Vesta the Goddess governs the domain of the Sacred in Modern Life
The asteroid Vesta (Latin) is named after the ancient Greek goddess Hestia, first born of the Olympian deities and last released by her father Cronos (father Time), who at one point swallowed all his offspring.
Thus she denotes the beginning and the end – alpha and omega – and serves as a reminder of the source from which all things originate and to which all must return. She represents the preservation of sacredness and the state of connection to formless Essence.
As such, she is the only Olympic deity not worshipped anthropomorphically; she is symbolized only by the altar and its sacred flame.
Thus she also represents any sacred space – be it temple, sweat lodge, or meditation corner – that acts as a container in which we may center ourselves, and feel the presence of Spirit. In ancient times Vesta was worshipped both in the city center as the flaming altar, and in every home as the central hearth whose embers were literally passed on down through the generations from mother to daughter when the daughter married and established her own hearth.
In this manner Vesta came to represent the perpetuation of the spark of life, and of civilization and one’s ancestral and cultural roots.
In early matriarchal societies, priestesses honoring Hestia maintained a connection to this spiritual essence (represented by a sacred flame that they tended night and day). They offered themselves in sacred sexual union in order to teach the divine aspect of sexuality and the need to remain aware of the sacred while engaged in physical life. The priestesses remained unmarried and committed to none but themselves and their worship.
Their sons (conceived anonymously during ceremonial summer solstice rites) served as year-kings when there was no royal heir. These customs were finally abolished when patrilineal traditions were enforced and the priestesses were compelled by the Roman king to serve as keepers of the new (patriarchal) civilization and to observe vows of celibacy.
To break these vows entailed a cruel death penalty. In exchange for the relinquishment of their sexuality, matrilineal customs, and true spiritual function, the priestesses (Vestal Virgins) were granted freedom from paternal control.
Vesta’s sacred flame represents, in the yogic tradition, the kundalini force which, when properly awakened and channeled, leads to spiritual development. Thus, astrologically, Vesta has come to represent both spirituality and consecrated (or desecrated) sexuality. This can include a wide range of sexual expressions such as abstinence, renunciation and celibacy, the celebration of spiritually honored sexuality, sexual idealism, and the sacred whore.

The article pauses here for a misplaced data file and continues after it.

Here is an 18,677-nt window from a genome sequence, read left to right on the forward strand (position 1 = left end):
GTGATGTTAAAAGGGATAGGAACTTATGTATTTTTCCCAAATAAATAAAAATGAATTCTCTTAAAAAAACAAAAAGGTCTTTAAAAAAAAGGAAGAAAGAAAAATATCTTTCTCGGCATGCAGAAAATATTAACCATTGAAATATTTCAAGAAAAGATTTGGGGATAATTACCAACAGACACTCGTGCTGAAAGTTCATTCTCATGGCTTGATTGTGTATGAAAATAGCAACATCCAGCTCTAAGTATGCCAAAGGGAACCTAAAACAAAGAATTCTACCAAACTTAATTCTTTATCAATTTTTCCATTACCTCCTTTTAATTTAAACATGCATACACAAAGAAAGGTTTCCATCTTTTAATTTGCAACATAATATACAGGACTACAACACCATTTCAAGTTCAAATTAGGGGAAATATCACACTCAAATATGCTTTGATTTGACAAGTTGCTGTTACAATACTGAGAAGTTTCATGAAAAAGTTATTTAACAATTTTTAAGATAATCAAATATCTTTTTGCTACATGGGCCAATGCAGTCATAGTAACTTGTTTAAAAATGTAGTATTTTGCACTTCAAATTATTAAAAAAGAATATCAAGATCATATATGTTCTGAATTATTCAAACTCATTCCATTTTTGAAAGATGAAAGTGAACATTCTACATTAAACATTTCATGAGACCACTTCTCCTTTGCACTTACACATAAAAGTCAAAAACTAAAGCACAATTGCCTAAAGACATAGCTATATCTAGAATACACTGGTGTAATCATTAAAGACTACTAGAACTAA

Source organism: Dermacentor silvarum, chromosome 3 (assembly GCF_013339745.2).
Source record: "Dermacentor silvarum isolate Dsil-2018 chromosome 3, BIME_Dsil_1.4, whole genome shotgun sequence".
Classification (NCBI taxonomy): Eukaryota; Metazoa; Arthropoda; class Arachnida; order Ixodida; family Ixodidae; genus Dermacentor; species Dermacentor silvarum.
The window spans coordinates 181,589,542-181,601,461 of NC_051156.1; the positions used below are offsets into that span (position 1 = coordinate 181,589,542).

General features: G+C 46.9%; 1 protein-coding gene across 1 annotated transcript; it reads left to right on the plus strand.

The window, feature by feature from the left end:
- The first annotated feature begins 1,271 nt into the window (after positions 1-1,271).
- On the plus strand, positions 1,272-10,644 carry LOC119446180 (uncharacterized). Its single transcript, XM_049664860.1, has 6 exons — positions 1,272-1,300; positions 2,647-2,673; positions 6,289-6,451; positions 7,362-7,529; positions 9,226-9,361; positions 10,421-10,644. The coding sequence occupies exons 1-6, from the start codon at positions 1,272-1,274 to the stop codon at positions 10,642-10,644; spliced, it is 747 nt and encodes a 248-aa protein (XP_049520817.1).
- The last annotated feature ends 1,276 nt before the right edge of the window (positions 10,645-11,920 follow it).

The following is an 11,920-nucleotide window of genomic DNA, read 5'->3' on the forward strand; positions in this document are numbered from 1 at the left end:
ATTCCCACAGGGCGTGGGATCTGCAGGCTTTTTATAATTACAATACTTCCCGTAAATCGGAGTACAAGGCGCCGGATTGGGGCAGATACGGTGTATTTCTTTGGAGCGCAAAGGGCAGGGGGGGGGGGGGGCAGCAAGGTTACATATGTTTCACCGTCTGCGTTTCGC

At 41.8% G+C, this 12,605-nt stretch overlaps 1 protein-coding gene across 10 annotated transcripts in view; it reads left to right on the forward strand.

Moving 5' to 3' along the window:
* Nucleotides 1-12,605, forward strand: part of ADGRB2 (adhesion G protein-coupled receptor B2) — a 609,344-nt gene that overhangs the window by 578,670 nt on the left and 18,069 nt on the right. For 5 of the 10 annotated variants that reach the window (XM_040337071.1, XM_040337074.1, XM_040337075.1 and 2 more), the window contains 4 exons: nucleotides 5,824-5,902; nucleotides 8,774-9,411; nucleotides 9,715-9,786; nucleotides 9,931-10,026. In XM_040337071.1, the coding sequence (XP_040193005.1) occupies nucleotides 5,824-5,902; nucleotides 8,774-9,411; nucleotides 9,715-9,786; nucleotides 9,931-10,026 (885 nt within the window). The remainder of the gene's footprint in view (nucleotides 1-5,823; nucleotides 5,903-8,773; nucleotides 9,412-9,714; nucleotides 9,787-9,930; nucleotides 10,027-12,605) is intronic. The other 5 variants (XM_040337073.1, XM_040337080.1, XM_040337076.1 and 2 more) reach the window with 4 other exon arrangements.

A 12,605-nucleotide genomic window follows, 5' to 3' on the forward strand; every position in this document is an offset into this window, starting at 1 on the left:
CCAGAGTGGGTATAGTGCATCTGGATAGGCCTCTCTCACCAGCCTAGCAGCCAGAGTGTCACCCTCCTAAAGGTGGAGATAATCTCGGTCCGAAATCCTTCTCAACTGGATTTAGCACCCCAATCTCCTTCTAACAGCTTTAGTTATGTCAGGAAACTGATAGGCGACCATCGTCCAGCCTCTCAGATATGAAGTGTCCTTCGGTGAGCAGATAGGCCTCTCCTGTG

Astrologically, Vesta stands for that which provides us with inner sustenance; the way in which we are pulled back to our core or inner self; and the struggle between this and the demands of the outer world. Vesta represents the way in which we long to bless others with the fruits of the spiritual resources we have found within ourselves, but it is also the need to retreat and preserve our inner sanctuary against any disrespectful intrusion.
Vesta is associated with dedication, focus, and commitment. She represents those things that helps us focus, the way in which we dedicate ourselves with heart and soul, and that for which we are ready (or compelled) to make a sacrifice. The things indicated by Vesta’s position in your chart may be things that you feel compelled to give up or sacrifice, often out of a sense of spiritual compulsion.
Yet they can also be the very things that evoke your dedication – leading to a sense of deep inner fulfillment when you are willing to make some sacrifices on their behalf. Keep this paradox in mind as you read on, for Vesta can express itself one way or the other – or both!
Vesta The Goddess In Your Horoscope
This text is an excerpt from Chiron and the 4 Goddesses Report, by Viniita Hutchinson.